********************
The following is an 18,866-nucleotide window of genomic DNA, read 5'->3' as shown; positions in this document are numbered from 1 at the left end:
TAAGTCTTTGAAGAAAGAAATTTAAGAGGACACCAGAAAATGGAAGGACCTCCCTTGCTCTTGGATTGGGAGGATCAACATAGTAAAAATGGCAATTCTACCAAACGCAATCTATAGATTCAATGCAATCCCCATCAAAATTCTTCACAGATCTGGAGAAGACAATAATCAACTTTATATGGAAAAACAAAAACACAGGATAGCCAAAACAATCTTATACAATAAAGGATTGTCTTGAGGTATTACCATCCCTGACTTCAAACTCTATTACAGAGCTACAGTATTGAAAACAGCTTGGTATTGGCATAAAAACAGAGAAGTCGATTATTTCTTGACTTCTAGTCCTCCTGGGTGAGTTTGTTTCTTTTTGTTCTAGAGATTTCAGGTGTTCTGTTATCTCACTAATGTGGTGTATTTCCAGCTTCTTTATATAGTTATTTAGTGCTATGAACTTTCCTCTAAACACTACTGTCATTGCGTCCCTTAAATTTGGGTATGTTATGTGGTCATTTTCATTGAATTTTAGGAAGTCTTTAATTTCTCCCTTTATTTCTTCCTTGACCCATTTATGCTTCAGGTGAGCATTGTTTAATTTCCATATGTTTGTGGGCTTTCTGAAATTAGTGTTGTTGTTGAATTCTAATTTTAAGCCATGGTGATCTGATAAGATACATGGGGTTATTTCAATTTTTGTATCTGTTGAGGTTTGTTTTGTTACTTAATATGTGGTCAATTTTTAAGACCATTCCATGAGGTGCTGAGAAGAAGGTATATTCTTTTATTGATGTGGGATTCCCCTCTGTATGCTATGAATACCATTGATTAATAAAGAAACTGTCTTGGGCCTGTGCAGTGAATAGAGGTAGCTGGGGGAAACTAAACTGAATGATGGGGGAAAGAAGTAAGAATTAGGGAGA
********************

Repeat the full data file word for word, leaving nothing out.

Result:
The following is an 18,866-nucleotide window of genomic DNA, read 5'->3' as shown; positions in this document are numbered from 1 at the left end:
TAAGTCTTTGAAGAAAGAAATTTAAGAGGACACCAGAAAATGGAAGGACCTCCCTTGCTCTTGGATTGGGAGGATCAACATAGTAAAAATGGCAATTCTACCAAACGCAATCTATAGATTCAATGCAATCCCCATCAAAATTCTTCACAGATCTGGAGAAGACAATAATCAACTTTATATGGAAAAACAAAAACACAGGATAGCCAAAACAATCTTATACAATAAAGGATTGTCTTGAGGTATTACCATCCCTGACTTCAAACTCTATTACAGAGCTACAGTATTGAAAACAGCTTGGTATTGGCATAAAAACAGAGAAGTCGATTATTTCTTGACTTCTAGTCCTCCTGGGTGAGTTTGTTTCTTTTTGTTCTAGAGATTTCAGGTGTTCTGTTATCTCACTAATGTGGTGTATTTCCAGCTTCTTTATATAGTTATTTAGTGCTATGAACTTTCCTCTAAACACTACTGTCATTGCGTCCCTTAAATTTGGGTATGTTATGTGGTCATTTTCATTGAATTTTAGGAAGTCTTTAATTTCTCCCTTTATTTCTTCCTTGACCCATTTATGCTTCAGGTGAGCATTGTTTAATTTCCATATGTTTGTGGGCTTTCTGAAATTAGTGTTGTTGTTGAATTCTAATTTTAAGCCATGGTGATCTGATAAGATACATGGGGTTATTTCAATTTTTGTATCTGTTGAGGTTTGTTTTGTTACTTAATATGTGGTCAATTTTTAAGACCATTCCATGAGGTGCTGAGAAGAAGGTATATTCTTTTATTGATGTGGGATTCCCCTCTGTATGCTATGAATACCATTGATTAATAAAGAAACTGTCTTGGGCCTGTGCAGTGAATAGAGGTAGCTGGGGGAAACTAAACTGAATGATGGGGGAAAGAAGTAAGAATTAGGGAGA